Government trying to sink trans-shipping

State KAP leader and member for Traeger Robbie Katter has accused the government of regulating development and economic growth out of existence in North Queensland.

“The government’s latest, small-minded regulation is to shut down trans-shipping which would have a huge impact on small communities in Queensland,’’ he said.

“Trans-shipping has operated out for Karumba Port for around 20 years, resulting in approximately $10 billion in exports – stuffing state government coffers to the tune of around $500m in royalties.

“Trans-shipping plays a crucial role in the economic sustainability of this region by transporting lead zinc to the large transport ships anchored at sea who cannot access the small port.

“The potential for growth and economic stimulation for small communities with access to trans-shipping is enormous. Support for the creation of mini ports around Queensland’s rural coastline could be provided by the Northern Australia Infrastructure Fund (NAIF).

“It would help unlock our massive resources in Queensland as well as creating employment and training opportunities for indigenous communities and their children.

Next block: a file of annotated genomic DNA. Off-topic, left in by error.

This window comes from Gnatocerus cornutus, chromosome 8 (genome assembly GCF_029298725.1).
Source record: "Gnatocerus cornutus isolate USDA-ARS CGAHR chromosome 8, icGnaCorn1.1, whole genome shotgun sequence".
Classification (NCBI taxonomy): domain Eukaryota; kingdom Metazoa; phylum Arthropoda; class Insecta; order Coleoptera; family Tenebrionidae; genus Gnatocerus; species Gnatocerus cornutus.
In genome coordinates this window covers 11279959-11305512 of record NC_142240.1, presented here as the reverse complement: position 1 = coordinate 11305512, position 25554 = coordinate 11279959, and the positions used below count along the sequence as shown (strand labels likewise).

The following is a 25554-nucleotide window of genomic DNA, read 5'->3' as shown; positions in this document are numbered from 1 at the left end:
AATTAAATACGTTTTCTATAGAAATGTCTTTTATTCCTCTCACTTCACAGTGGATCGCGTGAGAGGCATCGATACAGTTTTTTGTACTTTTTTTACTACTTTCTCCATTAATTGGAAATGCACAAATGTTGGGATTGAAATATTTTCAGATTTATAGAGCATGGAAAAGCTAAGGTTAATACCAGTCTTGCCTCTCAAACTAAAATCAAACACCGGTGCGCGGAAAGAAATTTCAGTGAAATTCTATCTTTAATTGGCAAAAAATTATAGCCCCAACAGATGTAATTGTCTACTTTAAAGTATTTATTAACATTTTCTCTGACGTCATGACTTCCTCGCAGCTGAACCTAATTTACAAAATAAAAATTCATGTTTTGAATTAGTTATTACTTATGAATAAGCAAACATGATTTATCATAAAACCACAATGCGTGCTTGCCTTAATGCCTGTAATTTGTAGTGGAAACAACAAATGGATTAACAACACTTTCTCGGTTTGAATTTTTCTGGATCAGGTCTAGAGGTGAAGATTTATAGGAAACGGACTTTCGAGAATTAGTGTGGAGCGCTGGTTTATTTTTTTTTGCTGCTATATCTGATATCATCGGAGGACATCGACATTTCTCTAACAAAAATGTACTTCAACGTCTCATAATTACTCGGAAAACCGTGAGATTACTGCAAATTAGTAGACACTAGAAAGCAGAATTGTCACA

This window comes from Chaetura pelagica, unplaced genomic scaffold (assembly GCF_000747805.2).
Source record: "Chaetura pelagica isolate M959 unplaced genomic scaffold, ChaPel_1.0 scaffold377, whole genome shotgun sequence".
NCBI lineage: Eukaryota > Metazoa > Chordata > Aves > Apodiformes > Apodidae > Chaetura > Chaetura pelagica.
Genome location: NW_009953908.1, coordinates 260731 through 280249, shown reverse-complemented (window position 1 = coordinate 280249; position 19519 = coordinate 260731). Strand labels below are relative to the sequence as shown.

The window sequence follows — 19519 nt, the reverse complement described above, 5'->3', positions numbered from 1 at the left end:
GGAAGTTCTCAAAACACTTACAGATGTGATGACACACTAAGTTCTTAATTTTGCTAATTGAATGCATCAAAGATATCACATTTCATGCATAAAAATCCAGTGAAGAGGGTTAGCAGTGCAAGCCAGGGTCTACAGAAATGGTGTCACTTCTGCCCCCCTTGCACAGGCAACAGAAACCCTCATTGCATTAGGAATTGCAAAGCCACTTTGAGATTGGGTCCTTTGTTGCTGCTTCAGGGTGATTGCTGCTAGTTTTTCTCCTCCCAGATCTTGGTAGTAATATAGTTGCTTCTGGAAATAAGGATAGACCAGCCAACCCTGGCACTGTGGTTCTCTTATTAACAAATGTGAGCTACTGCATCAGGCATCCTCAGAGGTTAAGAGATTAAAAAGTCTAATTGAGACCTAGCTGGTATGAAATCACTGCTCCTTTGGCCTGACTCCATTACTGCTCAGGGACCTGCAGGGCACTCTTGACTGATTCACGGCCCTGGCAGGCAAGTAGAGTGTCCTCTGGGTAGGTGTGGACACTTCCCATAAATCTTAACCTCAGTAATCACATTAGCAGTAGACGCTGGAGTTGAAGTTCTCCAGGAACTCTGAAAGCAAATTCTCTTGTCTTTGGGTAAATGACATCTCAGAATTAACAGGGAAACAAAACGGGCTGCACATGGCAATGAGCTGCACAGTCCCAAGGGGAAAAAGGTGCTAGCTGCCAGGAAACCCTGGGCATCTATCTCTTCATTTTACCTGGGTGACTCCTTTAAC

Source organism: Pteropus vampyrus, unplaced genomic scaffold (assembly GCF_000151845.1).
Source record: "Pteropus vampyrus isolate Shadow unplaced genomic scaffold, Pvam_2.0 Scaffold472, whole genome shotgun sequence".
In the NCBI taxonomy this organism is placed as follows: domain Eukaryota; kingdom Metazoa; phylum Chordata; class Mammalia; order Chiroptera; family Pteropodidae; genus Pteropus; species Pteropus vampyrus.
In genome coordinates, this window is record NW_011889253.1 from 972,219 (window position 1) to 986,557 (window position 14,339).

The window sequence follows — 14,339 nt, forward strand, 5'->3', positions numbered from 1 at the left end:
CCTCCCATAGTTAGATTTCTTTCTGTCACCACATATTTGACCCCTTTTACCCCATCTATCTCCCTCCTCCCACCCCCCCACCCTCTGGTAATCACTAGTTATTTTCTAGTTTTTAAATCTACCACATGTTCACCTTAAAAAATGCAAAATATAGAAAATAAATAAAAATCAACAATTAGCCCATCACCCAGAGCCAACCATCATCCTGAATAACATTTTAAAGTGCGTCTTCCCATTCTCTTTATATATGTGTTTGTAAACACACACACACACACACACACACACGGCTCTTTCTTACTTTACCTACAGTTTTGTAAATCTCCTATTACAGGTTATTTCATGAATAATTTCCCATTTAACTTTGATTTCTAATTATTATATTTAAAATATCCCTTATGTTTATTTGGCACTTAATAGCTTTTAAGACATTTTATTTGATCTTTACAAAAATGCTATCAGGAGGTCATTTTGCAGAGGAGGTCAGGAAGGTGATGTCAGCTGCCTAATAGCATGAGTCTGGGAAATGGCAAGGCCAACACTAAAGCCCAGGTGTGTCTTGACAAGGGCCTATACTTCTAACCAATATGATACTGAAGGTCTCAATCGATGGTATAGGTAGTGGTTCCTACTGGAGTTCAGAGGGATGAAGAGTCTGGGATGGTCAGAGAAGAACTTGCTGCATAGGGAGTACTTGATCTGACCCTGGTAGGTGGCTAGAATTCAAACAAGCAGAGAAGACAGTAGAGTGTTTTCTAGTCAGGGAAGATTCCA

“The Labor Government is sabotaging the Queensland economy by attempting to regulate this business out of existence. They use the Great Barrier Reef as their justification, however there is no Reef in the Gulf.

“They are hiding behind flimsy environmental claims to shut down trans-shipping.’’
CEO of Queensland-based Sea Transport Corporation, Stuart Ballantyne said trans-shipping had an exemplary safety record in Queensland and interstate.

“The creation of mini-ports to receive access to trans-shipping can provide a community with an economically viable business solution that wasn’t previously available,’’ he said.

“The cost of bringing goods to the major ports via road or rail for some rural communities simply makes the business uneconomical.

“Trans-shipping is certainly an expanding option that communities are investigating. We have just completed the creation of a mini port in Lucky Bay in South Australia which has opened the door for them to begin exporting goods because of the affordable price of transport.’’

You may also like...